Obesity is associated with a low-grade systemic chronic inflammatory state characterized by abnormal production of pro- and anti-inflammatory adipocytokines leading to immune dysfunction and contributing to increased disease risk. Precise triggers for obesity-induced inflammation are not yet fully understood. Activation of PBMCs is an important initial step in the cascades of events leading to many inflammatory diseases including insulin resistance. Since expression of receptors on cells is a key element in the regulation of proinflammatory cytokines, we determined whether TLRs (TLR2 and TLR4) and inflammatory cytokines expression was simultaneously modulated on PBMCs in obesity.
Our data demonstrated alterations in TLR2 and TLR4 expressions in PBMCs and adipose tissues from obese subjects. In parallel, abnormalities in cytokines expression were found in PBMCs from obese individuals. Moreover, we found that there was a strong association between TLRs’ expression and cytokines (IL-6 and TNF-) measured simultaneously in PBMCs. Recent findings indicate that the TLRs which are up-regulated in the affected tissue of most inflammatory disorders can mediate crosstalk between the immune systems and body metabolism . Increased TLRs activity was reported in patients with metabolic syndrome . Elevated TLR2 and TLR4 expression was assessed in artherosclerotic lesions . Higher expression of TLRs 3 and 4 in other conditions, such as an early stage of RA suggests that modulation in TLR expression does result during inflammatory states . We found that markedly increased TLR2 and TLR4 levels in adipose tissue from obese subjects related with their increased expression on PBMCs. This could be the result of migration of inflammatory monocytes/macrophages from the peripheral compartment to the adipose tissue. Shi et al. (2006) argued that the increased expression of TLR4 mRNA in total adipose tissue extracts in two models of obesity could be due, in part, to increased numbers of macrophages known to reside in fat tissue of obese animals. Since a preferential macrophage infiltration into obese adipose tissue was demonstrated , it was suggested that the toll-like receptors’ expression in adipose tissue was mainly due to macrophages .
The enhanced expression of cytokines we observed in obese subjects could be explained by an elevated expression of TLRs on PBMCs. Other factors, such as increased free fatty acids, can influence TLRs responsiveness and explain the increased response observed in obese individuals. Saturated free fatty acids which are elevated in case of obesity are able to augment TLR induced cytokine production [29, 30]. This could be a reason, in part, that obese individuals are more prone to developing insulin resistance. There is a clear link between TLR activation and insulin resistance. Free fatty acids cause insulin resistance in TLRs dependent manner. Recently pro-inflammatory effects of resistin were seen through its activation of TLR4  and other endogenous ligands such as HMGB1 or hyaluronan fragments or HSPs also served as TLR4 or TLR2 activators . Mice lacking TLR2 are substantially protected from diet-induced adiposity, insulin resistance, hypercholesterolemia, and hepatic steatosis and TLR2 deletion was associated with attenuation of adipocyte hypertrophy as well as diminished macrophage infiltration and inflammatory cytokine expression . It was reported that the absence of TLR2 attenuated local inflammatory cytokine expression and related signaling and increased insulin action specifically in the liver . Notably, only a few studies so far have described the responsiveness of TLRs to free fatty acid in insulin resistance and cytokine production. Interestingly, TLR expression modulation on PBMCs and adipose tissues in obese individuals remains poorly defined. The present data show over-expression of TLR2 and TLR4 on both PBMCs and adipose tissues which may explain their increased response to endogenous TLR ligands. Our findings suggest that TLRs modulation is linked with expression of proinflammatory cytokines in obese individuals.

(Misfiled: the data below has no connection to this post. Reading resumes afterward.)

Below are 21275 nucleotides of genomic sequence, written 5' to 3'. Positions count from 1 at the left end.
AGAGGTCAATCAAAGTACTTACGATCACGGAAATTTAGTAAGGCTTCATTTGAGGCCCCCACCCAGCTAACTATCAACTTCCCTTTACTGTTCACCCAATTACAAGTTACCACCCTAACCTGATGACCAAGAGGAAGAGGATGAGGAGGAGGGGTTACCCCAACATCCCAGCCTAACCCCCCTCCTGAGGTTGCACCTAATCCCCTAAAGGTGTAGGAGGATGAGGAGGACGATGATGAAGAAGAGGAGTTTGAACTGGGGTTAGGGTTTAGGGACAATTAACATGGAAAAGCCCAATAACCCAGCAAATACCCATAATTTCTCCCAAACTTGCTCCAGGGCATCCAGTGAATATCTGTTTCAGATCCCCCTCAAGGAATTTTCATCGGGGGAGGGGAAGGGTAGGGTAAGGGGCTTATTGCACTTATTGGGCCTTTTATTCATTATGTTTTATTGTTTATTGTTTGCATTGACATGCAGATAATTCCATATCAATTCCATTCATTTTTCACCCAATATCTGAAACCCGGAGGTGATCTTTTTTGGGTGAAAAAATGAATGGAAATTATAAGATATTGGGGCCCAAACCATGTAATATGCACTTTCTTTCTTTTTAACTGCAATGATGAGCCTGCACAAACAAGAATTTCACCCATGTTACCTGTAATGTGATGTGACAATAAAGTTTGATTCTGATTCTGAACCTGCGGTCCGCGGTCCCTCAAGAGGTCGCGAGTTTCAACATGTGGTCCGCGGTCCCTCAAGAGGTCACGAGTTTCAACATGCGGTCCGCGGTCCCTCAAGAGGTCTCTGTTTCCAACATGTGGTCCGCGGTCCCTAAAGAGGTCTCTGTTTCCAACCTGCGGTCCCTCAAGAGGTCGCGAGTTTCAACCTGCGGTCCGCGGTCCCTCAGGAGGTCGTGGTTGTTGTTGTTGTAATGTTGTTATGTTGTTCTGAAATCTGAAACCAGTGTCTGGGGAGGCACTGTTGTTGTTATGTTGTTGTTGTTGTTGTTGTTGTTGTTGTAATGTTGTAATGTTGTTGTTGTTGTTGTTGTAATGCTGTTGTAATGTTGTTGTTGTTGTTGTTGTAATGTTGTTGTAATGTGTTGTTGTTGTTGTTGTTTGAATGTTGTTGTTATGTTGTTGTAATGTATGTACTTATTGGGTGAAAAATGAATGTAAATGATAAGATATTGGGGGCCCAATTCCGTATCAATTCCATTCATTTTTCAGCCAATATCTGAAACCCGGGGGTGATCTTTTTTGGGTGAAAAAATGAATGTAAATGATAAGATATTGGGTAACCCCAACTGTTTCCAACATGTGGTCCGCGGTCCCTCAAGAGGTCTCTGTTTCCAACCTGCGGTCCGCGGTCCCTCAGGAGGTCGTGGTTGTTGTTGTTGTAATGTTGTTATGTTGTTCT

The prior data demonstrate a correlation between TLR2/4 expression and BMI in subjects with type 2 diabetes ; however, the exact mechanism by which these two clinical predictors are interlinked remains undefined. There is lacking information about the relation of TLRs modulation and BMI in obese individuals. Expression of TLR2 and TLR4 on PBMCs varied widely among the individuals with different BMI that we observed. The extent of the obesity-induced up-regulation of TLR2/TLR4 genes and related proinflammatory cytokines cascades related to the BMI values. We found that TLR2 and TLR4 and inflammatory cytokines were overexpressed in PBMCs from obese subjects and this TLRs/cytokines overexpression correlated with the BMI. Increased expression of TLRs was correlated with FBG and HbAIc. More importantly, our data show a remarkable difference in the level of expression of toll-like receptors between obese individuals with and without diabetes. Overall, these results suggest that the overexpression of TLR2 and TLR4 on both PBMCs and adipose tissues together with the enhanced production of proinflammatory cytokines may pave way for the development of insulin resistance in obese individuals, leading to type 2 diabetes.
In conclusion, we found that TLR2 and TLR4 were overexpressed on PBMCs/adipose tissues from obese subjects which correlated with the increased expression of proinflammatory cytokines. This association may explain a potential pathophysiological link between obesity and inflammation, to subsequently result in development of insulin resistance and type 2 diabetes.